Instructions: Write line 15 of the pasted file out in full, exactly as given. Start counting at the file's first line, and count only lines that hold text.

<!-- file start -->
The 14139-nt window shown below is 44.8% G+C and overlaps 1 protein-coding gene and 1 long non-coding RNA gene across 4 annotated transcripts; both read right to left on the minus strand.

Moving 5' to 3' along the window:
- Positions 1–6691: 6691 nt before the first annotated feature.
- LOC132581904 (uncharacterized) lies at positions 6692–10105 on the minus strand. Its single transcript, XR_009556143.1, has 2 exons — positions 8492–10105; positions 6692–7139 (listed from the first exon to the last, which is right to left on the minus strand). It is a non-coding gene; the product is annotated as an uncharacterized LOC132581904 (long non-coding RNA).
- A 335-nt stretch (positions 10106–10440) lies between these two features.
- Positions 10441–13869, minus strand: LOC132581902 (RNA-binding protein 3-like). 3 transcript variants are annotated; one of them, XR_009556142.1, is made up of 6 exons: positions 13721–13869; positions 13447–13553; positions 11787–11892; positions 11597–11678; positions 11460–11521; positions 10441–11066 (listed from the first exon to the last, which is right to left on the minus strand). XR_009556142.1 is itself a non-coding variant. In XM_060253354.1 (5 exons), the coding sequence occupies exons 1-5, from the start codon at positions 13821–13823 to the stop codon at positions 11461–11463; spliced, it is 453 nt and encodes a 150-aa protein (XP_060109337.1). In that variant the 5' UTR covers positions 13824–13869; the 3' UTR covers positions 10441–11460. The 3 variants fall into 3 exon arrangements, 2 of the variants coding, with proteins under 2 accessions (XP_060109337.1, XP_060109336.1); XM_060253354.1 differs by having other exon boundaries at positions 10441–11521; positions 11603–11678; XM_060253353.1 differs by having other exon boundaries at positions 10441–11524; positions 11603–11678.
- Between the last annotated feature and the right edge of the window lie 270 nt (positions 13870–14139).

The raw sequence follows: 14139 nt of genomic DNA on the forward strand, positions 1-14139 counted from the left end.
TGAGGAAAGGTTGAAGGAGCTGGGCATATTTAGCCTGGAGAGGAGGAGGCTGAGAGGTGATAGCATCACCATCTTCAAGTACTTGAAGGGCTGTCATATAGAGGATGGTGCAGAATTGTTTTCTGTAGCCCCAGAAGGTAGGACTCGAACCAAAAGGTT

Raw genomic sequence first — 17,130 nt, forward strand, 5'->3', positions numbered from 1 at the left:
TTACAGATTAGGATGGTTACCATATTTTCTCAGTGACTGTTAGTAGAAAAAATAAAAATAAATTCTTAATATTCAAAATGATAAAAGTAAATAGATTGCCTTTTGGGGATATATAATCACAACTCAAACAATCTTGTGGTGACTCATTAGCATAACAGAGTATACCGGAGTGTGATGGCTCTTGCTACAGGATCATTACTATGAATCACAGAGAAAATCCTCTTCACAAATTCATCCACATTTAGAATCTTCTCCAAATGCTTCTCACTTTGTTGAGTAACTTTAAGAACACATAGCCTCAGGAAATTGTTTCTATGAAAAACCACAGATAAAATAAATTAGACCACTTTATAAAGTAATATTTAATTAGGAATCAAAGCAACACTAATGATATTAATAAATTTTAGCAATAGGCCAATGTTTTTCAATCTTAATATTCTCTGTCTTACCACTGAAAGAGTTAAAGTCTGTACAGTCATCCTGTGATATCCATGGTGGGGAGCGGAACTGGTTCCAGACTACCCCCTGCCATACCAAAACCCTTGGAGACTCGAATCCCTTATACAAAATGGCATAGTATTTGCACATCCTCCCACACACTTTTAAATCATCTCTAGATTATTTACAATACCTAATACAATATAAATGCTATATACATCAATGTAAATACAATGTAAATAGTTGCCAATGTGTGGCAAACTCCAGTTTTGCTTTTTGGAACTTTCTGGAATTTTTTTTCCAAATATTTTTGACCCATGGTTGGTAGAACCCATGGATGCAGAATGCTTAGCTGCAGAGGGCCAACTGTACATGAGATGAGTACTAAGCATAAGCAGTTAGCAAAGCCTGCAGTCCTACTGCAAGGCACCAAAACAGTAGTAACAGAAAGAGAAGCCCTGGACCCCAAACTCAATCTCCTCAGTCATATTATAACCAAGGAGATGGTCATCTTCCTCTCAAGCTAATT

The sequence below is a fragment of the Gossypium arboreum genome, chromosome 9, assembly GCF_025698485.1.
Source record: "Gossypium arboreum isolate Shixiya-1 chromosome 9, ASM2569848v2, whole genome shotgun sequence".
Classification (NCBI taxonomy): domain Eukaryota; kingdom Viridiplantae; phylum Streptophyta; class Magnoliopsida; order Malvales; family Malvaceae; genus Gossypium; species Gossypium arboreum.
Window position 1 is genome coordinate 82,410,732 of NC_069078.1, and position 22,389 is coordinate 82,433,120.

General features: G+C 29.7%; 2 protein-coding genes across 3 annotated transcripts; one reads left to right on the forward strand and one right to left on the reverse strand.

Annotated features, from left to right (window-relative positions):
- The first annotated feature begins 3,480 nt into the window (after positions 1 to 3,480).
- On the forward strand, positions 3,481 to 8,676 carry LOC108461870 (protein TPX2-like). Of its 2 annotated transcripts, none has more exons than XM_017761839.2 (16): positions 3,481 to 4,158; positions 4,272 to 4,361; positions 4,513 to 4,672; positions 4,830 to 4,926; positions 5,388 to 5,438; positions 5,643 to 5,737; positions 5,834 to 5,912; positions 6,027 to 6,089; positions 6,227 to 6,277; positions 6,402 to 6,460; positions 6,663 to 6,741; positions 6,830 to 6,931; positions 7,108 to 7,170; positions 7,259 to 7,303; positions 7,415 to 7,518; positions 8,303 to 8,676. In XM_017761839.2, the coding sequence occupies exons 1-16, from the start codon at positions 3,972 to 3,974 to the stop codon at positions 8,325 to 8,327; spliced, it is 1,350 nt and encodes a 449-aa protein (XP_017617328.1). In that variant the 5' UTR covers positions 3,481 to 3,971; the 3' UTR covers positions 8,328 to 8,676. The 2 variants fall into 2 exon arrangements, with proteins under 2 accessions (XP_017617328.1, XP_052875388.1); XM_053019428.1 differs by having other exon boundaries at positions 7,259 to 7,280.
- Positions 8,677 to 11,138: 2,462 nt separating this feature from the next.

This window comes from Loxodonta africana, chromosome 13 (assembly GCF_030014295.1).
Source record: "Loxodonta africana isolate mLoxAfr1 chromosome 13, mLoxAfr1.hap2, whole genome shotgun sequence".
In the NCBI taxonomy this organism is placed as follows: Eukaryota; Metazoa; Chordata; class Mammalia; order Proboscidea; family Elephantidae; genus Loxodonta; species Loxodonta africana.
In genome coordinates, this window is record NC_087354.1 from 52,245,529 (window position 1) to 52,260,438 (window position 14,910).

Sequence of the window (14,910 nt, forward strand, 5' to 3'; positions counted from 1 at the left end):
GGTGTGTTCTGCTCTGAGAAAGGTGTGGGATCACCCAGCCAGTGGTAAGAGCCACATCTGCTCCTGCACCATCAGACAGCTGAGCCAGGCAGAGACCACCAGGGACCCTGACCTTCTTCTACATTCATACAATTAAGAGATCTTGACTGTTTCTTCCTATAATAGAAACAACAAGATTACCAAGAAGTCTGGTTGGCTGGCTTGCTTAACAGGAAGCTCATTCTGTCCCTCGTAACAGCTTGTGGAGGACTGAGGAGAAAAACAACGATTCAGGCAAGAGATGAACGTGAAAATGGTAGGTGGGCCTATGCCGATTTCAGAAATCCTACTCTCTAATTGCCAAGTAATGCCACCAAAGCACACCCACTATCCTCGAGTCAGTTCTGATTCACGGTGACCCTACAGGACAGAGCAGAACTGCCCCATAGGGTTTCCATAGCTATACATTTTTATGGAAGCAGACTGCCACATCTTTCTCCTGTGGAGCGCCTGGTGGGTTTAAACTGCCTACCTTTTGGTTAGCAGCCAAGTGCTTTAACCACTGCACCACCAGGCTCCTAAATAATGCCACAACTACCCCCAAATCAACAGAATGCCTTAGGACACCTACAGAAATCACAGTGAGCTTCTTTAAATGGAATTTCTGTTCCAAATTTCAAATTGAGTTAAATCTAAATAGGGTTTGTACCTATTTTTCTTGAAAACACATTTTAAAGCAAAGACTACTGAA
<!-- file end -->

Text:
Window position 1 is genome coordinate 82,410,732 of NC_069078.1, and position 22,389 is coordinate 82,433,120.